PCB wants Younis Khan to lead High Peformance Centre in Karachi

This, in addition to his role as Pakistan's batting consultant

Pakistan's batting coach Younis Khan looks on in training, Pakistan training, Emirates Old Trafford, August 3, 2020

Pakistan's batting coach Younis Khan looks on in training  •  Gareth Copley/Getty Images

The PCB is keen to rope in former captain Younis Khan in a full-time role as the head of the High Performance Centre (HPC) in Karachi in addition to his role as Pakistan's batting consultant. Earlier this year, Khan signed up as the national team's batting coach for the tour of England, where they lost the Test series 1-0 and levelled the T20I series 1-1.
This is the third time the PCB has reached out to Khan to coax him into the coaching mix. They had initially wanted him to work at the National Cricket Academy - the predecessor to the HPC - in a development capacity though that didn't ultimately pan out. However, after that, Khan toured the UK as part of the star-studded support staff that also included Waqar Younis (bowling coach) and Mushtaq Ahmed (spin-bowling coach). That short-term stint ended in September.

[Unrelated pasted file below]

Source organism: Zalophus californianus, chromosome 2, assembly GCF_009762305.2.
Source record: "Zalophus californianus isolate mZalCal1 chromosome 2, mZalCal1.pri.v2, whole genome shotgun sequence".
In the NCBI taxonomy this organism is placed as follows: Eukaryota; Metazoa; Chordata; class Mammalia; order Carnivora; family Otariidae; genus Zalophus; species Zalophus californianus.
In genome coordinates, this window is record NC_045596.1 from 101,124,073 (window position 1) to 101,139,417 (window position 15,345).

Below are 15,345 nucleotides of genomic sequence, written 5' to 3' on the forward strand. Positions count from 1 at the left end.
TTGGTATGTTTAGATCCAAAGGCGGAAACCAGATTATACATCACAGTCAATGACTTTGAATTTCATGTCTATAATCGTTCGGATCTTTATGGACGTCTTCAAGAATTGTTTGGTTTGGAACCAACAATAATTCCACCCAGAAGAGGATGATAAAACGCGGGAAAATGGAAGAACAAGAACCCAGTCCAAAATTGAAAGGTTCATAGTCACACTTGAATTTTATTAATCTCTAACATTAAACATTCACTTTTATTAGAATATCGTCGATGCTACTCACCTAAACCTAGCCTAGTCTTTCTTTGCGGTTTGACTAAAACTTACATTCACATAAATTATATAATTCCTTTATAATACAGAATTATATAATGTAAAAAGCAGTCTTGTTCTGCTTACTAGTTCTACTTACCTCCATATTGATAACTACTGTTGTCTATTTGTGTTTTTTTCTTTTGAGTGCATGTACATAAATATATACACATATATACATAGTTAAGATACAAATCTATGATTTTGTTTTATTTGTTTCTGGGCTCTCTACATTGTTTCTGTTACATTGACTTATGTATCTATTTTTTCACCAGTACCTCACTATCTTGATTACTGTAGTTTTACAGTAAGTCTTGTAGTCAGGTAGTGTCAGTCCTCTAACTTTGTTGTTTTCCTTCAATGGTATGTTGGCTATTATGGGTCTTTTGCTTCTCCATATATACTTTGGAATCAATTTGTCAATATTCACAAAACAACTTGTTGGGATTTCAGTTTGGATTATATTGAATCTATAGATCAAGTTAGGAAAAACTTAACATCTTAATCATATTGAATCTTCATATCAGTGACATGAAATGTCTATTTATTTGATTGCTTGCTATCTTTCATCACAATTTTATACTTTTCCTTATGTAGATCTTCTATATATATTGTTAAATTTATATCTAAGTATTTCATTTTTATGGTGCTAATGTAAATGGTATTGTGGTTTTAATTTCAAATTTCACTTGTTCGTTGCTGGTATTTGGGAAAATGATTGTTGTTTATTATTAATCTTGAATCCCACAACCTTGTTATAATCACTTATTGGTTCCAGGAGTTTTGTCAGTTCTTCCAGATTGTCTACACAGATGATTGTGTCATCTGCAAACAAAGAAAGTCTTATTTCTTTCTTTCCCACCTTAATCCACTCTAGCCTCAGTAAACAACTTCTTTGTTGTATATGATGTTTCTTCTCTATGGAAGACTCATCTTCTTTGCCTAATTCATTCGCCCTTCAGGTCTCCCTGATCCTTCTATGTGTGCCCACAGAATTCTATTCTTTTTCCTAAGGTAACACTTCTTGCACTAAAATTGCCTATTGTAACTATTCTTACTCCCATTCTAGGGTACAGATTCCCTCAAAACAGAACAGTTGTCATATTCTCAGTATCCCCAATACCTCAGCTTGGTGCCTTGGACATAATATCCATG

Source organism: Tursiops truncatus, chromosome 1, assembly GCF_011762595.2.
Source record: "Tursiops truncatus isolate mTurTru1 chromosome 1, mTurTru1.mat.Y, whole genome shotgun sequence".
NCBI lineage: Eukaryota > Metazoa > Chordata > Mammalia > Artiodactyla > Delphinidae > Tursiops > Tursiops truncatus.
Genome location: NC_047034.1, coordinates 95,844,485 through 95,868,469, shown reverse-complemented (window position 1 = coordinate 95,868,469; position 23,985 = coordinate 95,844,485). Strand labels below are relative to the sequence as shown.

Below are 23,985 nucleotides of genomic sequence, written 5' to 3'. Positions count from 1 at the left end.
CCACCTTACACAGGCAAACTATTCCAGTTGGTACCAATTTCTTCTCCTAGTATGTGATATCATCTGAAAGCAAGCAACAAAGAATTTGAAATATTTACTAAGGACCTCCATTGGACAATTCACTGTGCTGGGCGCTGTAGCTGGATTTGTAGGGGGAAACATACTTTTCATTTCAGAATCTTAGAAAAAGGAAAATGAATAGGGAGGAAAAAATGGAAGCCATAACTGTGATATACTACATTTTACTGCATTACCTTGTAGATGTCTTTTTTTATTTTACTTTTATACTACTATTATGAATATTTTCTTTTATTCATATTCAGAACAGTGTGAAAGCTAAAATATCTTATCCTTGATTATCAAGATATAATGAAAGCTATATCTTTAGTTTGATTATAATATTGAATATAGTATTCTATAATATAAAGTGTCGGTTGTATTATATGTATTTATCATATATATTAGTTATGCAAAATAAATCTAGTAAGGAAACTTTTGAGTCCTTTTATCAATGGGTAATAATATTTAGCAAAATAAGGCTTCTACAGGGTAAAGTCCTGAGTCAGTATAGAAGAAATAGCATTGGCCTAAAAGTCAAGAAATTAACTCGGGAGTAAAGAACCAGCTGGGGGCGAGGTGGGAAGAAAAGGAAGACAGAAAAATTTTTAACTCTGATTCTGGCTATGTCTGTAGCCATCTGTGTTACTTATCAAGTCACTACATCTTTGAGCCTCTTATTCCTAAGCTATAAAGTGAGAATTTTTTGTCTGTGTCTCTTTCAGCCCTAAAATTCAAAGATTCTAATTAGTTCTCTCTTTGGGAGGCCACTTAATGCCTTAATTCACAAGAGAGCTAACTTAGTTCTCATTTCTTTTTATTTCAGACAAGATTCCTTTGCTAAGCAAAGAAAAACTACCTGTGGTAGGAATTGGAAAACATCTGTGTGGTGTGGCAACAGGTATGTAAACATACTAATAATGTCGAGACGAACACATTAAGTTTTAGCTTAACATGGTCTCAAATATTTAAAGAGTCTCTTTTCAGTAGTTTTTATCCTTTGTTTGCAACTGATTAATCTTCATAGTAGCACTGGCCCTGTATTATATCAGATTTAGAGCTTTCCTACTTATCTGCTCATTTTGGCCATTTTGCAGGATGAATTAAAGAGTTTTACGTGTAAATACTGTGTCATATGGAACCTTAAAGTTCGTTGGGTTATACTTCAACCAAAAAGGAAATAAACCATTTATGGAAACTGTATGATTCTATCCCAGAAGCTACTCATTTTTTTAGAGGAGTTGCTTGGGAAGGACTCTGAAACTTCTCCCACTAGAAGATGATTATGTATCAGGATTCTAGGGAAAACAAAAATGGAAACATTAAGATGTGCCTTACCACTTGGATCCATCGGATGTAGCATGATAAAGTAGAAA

In May last year, Khan was close to taking up a role as the country's Under-19 coach, but the plan eventually didn't come to pass. One of the sticking points, ESPNcricinfo reported, had to do with finances, while the other was with the job profile, as the PCB had proposed Khan only be a mentor and a coach, but he wanted a broader scope and a say in selection as well.
Khan brings with him vast experience as Pakistan's highest scorer in Test cricket, though he has had a frayed relationship with the PCB over the years. It is understood that various senior PCB officials have expressed reservations about working with him. However, a pep talk that he gave to the players on video during lockdown and his first stint as batting coach in England seems to have changed some of those opinions. Khan received positive feedback from the other backroom staff and the players for his role on the tour of England, where he had to deal with a large pool of players.